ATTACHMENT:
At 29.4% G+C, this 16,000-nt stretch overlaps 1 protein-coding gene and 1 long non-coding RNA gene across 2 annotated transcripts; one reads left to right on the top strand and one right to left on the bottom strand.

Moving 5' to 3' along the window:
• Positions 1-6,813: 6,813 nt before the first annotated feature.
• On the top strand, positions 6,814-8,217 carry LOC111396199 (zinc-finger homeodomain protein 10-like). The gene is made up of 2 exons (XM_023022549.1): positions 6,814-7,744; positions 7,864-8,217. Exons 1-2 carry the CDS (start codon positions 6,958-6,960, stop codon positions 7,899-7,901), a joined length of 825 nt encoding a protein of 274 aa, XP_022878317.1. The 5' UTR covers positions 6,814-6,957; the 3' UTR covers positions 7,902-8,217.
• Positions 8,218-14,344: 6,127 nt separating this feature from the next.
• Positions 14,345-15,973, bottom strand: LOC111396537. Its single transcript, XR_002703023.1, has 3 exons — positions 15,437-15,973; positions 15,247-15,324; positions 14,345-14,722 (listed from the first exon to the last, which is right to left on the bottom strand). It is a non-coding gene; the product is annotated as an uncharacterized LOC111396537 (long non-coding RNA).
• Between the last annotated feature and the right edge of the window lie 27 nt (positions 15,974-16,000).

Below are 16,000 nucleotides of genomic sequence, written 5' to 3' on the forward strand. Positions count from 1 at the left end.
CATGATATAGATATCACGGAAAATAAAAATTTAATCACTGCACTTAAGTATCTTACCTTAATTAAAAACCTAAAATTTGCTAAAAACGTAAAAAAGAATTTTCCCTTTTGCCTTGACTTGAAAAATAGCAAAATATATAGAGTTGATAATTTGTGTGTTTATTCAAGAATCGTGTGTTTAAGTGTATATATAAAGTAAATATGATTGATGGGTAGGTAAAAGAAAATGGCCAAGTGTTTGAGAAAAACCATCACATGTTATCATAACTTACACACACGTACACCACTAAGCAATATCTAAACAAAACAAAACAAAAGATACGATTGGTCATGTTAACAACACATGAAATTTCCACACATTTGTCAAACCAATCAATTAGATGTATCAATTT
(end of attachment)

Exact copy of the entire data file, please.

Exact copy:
At 29.4% G+C, this 16,000-nt stretch overlaps 1 protein-coding gene and 1 long non-coding RNA gene across 2 annotated transcripts; one reads left to right on the top strand and one right to left on the bottom strand.

Moving 5' to 3' along the window:
• Positions 1-6,813: 6,813 nt before the first annotated feature.
• On the top strand, positions 6,814-8,217 carry LOC111396199 (zinc-finger homeodomain protein 10-like). The gene is made up of 2 exons (XM_023022549.1): positions 6,814-7,744; positions 7,864-8,217. Exons 1-2 carry the CDS (start codon positions 6,958-6,960, stop codon positions 7,899-7,901), a joined length of 825 nt encoding a protein of 274 aa, XP_022878317.1. The 5' UTR covers positions 6,814-6,957; the 3' UTR covers positions 7,902-8,217.
• Positions 8,218-14,344: 6,127 nt separating this feature from the next.
• Positions 14,345-15,973, bottom strand: LOC111396537. Its single transcript, XR_002703023.1, has 3 exons — positions 15,437-15,973; positions 15,247-15,324; positions 14,345-14,722 (listed from the first exon to the last, which is right to left on the bottom strand). It is a non-coding gene; the product is annotated as an uncharacterized LOC111396537 (long non-coding RNA).
• Between the last annotated feature and the right edge of the window lie 27 nt (positions 15,974-16,000).

Below are 16,000 nucleotides of genomic sequence, written 5' to 3' on the forward strand. Positions count from 1 at the left end.
CATGATATAGATATCACGGAAAATAAAAATTTAATCACTGCACTTAAGTATCTTACCTTAATTAAAAACCTAAAATTTGCTAAAAACGTAAAAAAGAATTTTCCCTTTTGCCTTGACTTGAAAAATAGCAAAATATATAGAGTTGATAATTTGTGTGTTTATTCAAGAATCGTGTGTTTAAGTGTATATATAAAGTAAATATGATTGATGGGTAGGTAAAAGAAAATGGCCAAGTGTTTGAGAAAAACCATCACATGTTATCATAACTTACACACACGTACACCACTAAGCAATATCTAAACAAAACAAAACAAAAGATACGATTGGTCATGTTAACAACACATGAAATTTCCACACATTTGTCAAACCAATCAATTAGATGTATCAATTT